Futuristic 'Never Let Me Go' is a haunting, exquisite mortality play
There are no owls or talking paintings at Hailsham, a coed boarding school deep in the English countryside, but the eager, fresh-faced children in their neat school uniforms, chanting their morning greeting to the headmistress, are as happy in their idyllic setting as any Hogwarts student. But the children of Hailsham exist in an altered reality as strange as the Harry Potter universe, and the rendering of their world and their destiny is a matter of exquisite craftsmanship in Never Let Me Go, a soulful, deeply moving, utterly pitch-perfect romantic drama from director Mark Romanek.
The film is adapted from the novel by Kazuo Ishiguro (The Remains of the Day), and the material brings out the best in all concerned. Working from Alex Garland's beautifully modulated script, Romanek (best known for music videos and the suspense drama One Hour Photo) establishes himself as a master of mood and proportion. The plot borders on sci-fi, but Romanek chooses not to go in for big effects; the young protagonists' coming-of-age drama, with all its rivalries, jealousies, reconciliations, and inevitable losses, is all the more remarkable for being life-sized and achingly real.
There's nothing sinister about Hailsham, just a few odd details—elaborately gated grounds, gruesome tales the kids delight in telling each other about unfortunate students who tried to cross the boundary. A prologue explains that a medical "breakthrough" occurred in 1952, and by 1967 "Life expectancy had reached 100 years."
But things seem pretty normal for a class of fourth-year Hailsham 11-year-olds in 1978. They include quiet, bookish Kathy (Isobel Meikle-Small), her brash, daring friend, Ruth (Ella Purnell), and Tommy (Charlie Rowe), a loner whom all the other kids torment. But Kathy befriends the misfit boy, which has an unexpected effect on previously disdainful Ruth.
By age 18, the trio have lapsed into a comfortable sort of ménage à trois. Kathy (now played by Carey Mulligan) and Tommy (Andrew Garfield) are still best buddies, but while she pines in secret, she's conceded the romantic field to the more dynamic Ruth (Keira Knightley). They've all been relocated to the next stage of their education, a bucolic country village where they meet other (often more worldly) teens from other boarding schools and are left pretty much on their own, without a lot of intrusive adult supervision. It's kind of like college, but without classes. All they learn about life, love, friendship, sex, dreams, and identity is made more acute by the dawning knowledge of what their true destiny is, and how fragile and limited their futures may be.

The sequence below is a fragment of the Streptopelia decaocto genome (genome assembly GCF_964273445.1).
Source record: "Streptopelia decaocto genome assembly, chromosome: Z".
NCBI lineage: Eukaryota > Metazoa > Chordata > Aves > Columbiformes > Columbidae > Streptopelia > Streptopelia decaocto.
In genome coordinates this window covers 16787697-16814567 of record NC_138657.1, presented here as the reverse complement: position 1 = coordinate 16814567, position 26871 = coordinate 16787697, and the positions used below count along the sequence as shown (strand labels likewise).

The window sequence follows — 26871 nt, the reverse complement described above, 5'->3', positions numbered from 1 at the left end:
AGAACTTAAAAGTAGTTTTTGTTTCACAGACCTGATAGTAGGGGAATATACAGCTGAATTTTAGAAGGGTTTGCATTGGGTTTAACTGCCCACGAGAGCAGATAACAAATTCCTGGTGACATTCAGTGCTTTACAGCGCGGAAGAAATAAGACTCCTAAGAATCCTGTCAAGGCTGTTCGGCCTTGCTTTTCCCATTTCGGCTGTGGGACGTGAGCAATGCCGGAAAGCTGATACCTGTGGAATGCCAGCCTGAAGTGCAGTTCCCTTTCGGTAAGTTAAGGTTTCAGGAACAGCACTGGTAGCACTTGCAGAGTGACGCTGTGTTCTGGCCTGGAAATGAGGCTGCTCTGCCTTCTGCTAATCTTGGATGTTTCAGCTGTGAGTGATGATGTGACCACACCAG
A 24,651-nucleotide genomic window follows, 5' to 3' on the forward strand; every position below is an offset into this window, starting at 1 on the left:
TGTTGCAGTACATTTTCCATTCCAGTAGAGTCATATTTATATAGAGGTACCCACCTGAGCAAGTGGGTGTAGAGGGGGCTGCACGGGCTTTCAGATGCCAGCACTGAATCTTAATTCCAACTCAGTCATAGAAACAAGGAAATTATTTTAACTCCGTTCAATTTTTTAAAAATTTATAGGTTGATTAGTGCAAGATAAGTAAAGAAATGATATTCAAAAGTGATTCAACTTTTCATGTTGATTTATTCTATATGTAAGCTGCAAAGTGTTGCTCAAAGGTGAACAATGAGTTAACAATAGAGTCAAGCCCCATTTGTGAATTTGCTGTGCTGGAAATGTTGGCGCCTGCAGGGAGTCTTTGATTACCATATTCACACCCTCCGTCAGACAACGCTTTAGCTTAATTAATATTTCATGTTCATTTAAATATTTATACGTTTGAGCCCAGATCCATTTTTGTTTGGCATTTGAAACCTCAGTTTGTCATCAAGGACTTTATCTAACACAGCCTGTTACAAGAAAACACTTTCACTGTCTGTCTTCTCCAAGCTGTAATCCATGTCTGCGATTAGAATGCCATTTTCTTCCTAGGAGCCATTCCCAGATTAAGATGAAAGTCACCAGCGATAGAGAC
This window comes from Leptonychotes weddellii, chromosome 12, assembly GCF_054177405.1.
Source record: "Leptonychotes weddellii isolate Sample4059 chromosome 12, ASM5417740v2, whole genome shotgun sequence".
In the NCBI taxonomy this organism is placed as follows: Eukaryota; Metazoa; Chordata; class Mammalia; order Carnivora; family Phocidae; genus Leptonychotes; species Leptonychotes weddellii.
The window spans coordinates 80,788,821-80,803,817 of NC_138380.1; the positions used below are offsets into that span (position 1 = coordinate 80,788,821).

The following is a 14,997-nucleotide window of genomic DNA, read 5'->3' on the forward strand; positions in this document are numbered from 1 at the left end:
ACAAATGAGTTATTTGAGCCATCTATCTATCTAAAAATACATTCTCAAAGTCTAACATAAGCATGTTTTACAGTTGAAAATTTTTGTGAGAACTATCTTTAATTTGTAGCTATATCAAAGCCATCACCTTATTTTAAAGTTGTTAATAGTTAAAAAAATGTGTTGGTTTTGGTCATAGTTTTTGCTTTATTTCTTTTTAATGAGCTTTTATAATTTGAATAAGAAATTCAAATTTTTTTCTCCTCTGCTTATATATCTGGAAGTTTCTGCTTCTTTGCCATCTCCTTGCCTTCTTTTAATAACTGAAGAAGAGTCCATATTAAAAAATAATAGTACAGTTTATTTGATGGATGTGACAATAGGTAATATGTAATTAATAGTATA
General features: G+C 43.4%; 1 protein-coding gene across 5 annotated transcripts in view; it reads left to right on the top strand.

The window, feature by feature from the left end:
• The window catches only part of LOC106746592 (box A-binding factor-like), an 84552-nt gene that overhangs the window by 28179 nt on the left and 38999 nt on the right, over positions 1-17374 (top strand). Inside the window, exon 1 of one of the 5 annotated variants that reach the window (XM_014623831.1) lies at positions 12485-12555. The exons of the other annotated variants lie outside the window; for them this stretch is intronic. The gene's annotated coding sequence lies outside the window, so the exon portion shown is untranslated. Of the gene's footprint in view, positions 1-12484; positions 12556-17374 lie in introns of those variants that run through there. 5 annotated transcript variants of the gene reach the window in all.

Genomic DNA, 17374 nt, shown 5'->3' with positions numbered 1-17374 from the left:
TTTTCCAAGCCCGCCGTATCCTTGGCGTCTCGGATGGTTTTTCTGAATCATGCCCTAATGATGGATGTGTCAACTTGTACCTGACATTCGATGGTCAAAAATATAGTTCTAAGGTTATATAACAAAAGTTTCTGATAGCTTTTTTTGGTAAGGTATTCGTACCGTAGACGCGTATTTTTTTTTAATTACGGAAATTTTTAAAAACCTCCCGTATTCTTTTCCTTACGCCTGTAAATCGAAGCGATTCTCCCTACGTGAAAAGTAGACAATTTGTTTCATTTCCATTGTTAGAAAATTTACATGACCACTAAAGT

If this were a thriller, revealing the fate of these kids would be saved for a big climactic shock, followed perhaps by an attempted rebellion or escape. But Romanek eschews pulp for a far more thoughtful, and heartbreaking approach. We're moved by these young people, so full of life, whose dreams and desires are so recognizable. As they face the constriction of their lives with varying degrees of desperation and bravado, eloquence and courage, juicy existential questions are raised about the elusive presence of the soul, whether "true love" can be quantified, measured, and "proven" as a means of salvation, and the very essence of humanity.
None of which would matter much if the characters weren't limned with such care. Mulligan is wonderful as warm, poised, valiant Kathy, choosing to make the fullest use of the life she has been given. Garfield (soon to be seen as the next Spider-Man) plays Tommy with an awkward sweetness, bravely clinging to the last of his dreams, and Knightley makes delicate work of imperious Ruth, a bright star flaming out fast, burdened by regret and craving atonement.
The title refers to a bluesy torch song on an audio tape young Tommy gives Kathy early on; the little girl plays it over and over in a kind of rapture, a forbidden glimpse into all the mysteries of grown-up life soon to be revealed. But however unreal the setting may seem, the fact is that we all have to let go eventually, in this world or any other. How we choose to use the time in between is what gives this beautiful film its universality, and haunting emotional power.
NEVER LET ME GO
With Carey Mulligan, Andrew Garfield, and Keira Knightley. Written by Alex Garland. Directed by Mark Romanek. A Fox Searchlight release. Rated R. 103 minutes. Watch film trailer >>>
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